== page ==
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MS: Hell, I put down most books that I really like unfinished! I am a legendary genius at not finishing books. I’ve been reading The Unconsoled by Kazuo Ishiguro—which I love—for seriously like five years now.

I will say that I have a hard time mustering any urgency to finish—or even to start—books that obviously regard their sentences as machines to convey their content, instead of regarding their content as an opportunity to create sentences.

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KC: What authors have influenced you the most?

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MS: He’s a dangerous influence, and doesn’t always encourage good habits, but I have to admit that the novel that caused me to think that I wanted to write novels was All the Pretty Horses by Cormac McCarthy. I think it still holds up really well; I like it a lot better than Blood Meridian, which seems to be his most avidly-worshipped book. (Although I will admit that That One Really Amazing Sentence in Blood Meridian is indeed really amazing.)

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There are a couple of books that I have encountered over the years that always give me the sense that they are really capable of working a kind of magic, like they somehow succeed in being about EVERYTHING, like they manage to access and stake a plausible claim on a genuine mystery at the heart of existence. Moby Dick is one of these; another one—perhaps this is odd—is Lipstick Traces, Greil Marcus’s book about the Sex Pistols, and about the peculiar lineage of creative revolutionaries that preceded them. Both books always renew my enthusiasm about what books can do.

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This is also a good place for me to mention the writer Jane Alison, who was my thesis advisor in grad school, and who demonstrated to me—both through her constructive criticism and through the example of her own uniformly excellent writing—how best to honor implied contracts with my readers, my writing, and myself as a writer. Jane is very wise and very brilliant.

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KC: If you could experience one book again for the first time, which one would it be?

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MS: Oh man. I really love The Great Gatsby—I think it’s a perilously close to perfect novel—and I’m pretty sure that I was just not in the right place to get it when I first encountered in as a junior in high school. (My grasp of it was not assisted by the teacher who assigned it, who spent most class periods reading Glamor at her desk while her pupils silently copied pages Xeroxed from Cliffs Notes that she put on the overhead projector. Yes, really.) That said, I would probably want to encounter Gatsby for the first time prior to turning thirty. Do the rules allow that?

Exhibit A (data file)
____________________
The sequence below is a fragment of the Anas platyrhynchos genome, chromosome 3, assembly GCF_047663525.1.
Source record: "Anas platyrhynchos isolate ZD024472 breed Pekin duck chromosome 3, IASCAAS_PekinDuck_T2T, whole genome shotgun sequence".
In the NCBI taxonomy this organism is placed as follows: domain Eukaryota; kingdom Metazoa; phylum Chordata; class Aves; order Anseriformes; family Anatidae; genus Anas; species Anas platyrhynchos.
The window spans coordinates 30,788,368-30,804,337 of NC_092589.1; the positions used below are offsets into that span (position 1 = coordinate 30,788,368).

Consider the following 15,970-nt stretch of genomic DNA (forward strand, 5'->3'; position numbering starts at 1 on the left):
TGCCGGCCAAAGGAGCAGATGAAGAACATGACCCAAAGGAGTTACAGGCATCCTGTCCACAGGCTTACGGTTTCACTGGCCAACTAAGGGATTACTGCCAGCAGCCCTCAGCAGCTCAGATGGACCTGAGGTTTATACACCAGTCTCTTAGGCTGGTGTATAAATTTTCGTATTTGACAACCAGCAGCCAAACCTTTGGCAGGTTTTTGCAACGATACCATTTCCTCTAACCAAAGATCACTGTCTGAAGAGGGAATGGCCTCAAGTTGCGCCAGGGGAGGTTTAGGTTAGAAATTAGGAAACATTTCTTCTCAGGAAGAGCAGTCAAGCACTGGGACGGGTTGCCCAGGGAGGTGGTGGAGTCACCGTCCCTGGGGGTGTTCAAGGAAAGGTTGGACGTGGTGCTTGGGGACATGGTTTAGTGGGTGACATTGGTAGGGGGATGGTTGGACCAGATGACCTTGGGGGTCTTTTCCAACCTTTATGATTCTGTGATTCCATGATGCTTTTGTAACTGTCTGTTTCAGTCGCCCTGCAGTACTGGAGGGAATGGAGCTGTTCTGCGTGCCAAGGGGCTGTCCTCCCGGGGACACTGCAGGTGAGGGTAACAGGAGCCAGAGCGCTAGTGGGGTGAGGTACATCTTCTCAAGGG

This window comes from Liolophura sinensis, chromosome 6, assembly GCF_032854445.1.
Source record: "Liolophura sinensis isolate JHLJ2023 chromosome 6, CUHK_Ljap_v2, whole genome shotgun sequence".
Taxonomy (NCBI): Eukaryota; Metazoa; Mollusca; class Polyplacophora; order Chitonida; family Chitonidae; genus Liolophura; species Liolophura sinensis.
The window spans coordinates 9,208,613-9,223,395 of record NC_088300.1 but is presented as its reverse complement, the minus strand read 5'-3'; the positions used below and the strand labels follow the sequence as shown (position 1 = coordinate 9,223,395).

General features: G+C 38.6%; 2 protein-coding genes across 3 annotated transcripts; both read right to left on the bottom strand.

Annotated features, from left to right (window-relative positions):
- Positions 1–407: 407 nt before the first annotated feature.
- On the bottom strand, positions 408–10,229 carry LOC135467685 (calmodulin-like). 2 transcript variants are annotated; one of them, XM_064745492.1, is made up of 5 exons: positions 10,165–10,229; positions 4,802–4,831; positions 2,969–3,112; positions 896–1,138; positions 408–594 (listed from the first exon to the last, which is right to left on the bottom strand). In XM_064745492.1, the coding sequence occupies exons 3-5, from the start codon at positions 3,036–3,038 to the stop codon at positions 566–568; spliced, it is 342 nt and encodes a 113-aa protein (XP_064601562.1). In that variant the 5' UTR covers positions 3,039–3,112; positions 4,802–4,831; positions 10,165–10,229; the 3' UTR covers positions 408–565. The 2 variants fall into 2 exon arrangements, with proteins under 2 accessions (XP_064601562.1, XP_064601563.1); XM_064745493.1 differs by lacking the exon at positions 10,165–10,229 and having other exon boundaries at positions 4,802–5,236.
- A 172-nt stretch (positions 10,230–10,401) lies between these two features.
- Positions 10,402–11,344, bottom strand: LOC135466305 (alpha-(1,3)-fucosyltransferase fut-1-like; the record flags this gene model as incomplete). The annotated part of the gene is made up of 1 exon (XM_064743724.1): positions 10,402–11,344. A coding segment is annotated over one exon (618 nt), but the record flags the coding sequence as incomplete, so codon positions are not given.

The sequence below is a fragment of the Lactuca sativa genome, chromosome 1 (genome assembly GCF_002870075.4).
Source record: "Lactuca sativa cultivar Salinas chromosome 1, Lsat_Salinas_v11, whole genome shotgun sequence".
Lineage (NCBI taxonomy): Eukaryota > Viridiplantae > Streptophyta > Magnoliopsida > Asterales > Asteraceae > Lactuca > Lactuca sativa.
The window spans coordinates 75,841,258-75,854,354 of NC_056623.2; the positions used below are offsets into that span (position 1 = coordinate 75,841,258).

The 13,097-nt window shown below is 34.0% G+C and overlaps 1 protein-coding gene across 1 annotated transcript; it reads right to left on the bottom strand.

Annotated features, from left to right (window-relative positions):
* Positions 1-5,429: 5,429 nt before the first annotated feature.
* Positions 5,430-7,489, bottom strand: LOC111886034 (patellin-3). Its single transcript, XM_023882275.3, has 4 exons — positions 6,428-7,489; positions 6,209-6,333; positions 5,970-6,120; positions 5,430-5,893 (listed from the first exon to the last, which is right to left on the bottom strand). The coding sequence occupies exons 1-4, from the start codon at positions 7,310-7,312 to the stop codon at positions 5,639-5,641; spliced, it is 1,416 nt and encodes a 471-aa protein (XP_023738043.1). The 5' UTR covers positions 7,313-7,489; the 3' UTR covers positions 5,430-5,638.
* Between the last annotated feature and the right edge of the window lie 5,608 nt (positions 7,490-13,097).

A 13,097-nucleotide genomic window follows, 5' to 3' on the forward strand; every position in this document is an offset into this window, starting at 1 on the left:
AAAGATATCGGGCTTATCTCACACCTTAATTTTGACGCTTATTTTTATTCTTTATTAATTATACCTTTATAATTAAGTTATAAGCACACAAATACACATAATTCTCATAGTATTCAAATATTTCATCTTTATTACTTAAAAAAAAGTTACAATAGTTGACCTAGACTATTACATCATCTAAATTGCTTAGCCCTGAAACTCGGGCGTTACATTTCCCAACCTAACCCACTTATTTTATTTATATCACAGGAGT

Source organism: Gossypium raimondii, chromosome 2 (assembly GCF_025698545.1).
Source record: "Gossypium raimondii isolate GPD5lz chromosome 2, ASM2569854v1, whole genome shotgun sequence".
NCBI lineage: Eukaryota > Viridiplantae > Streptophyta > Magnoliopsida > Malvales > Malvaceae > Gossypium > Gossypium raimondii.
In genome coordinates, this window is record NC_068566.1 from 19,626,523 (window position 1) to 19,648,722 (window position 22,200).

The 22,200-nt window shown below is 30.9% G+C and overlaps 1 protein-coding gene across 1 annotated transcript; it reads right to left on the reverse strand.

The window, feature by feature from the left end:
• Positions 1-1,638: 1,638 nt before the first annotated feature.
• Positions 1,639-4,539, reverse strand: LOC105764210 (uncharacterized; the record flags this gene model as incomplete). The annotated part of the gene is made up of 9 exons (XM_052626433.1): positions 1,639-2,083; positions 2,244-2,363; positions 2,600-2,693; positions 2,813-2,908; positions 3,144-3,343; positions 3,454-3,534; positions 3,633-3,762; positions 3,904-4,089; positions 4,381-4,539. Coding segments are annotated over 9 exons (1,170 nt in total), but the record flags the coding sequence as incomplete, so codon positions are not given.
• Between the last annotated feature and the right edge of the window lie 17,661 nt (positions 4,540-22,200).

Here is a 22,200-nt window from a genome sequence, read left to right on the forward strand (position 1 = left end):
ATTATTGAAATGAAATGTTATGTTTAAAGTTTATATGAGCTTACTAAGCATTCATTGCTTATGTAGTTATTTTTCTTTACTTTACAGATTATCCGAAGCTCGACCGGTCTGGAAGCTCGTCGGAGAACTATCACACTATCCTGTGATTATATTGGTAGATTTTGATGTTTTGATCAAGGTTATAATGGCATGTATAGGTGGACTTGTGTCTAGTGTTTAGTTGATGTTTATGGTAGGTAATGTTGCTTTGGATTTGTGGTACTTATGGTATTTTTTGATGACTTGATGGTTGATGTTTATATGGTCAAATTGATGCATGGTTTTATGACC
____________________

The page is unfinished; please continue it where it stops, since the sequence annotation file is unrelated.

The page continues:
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KC: What are you currently reading?

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MS: The great book club that Kathleen and I belong to in Chicago—which has been in business for over twenty years, although we’ve only been in it for eight and some change—is currently reading In the Café of Lost Youth by Patrick Modiano, which I’m really enjoying.

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KC: What’s next for you? Is there anything else you’d like to share?

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MS: For the past several years I have devoted most of my writing time to arts criticism of various sorts—music reviews and so forth—and in the near future I hope to produce more of that. I also hope to get back to fiction soon, and have a couple of ideas that I’m kicking around. I’ve recently begun thinking about the prospect of writing a surrealist novel about international finance, although I have a lot of work to do before I’ll even fully understand what I mean by that. I also have the germ of an idea for a novel about stunt performers and Texas in the early 1970s, but that one is years in the future, I suspect.

 

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1 Response to "Kristin Centorcelli chats with Martin Seay"

Nice. Thanks for giving us this interview.

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some of the books reviewed here were free ARCs supplied by publishers/authors/other groups. Some of the books here I got from the library. the rest I *gasp!* actually paid for. I'll do my best to let you know what's what.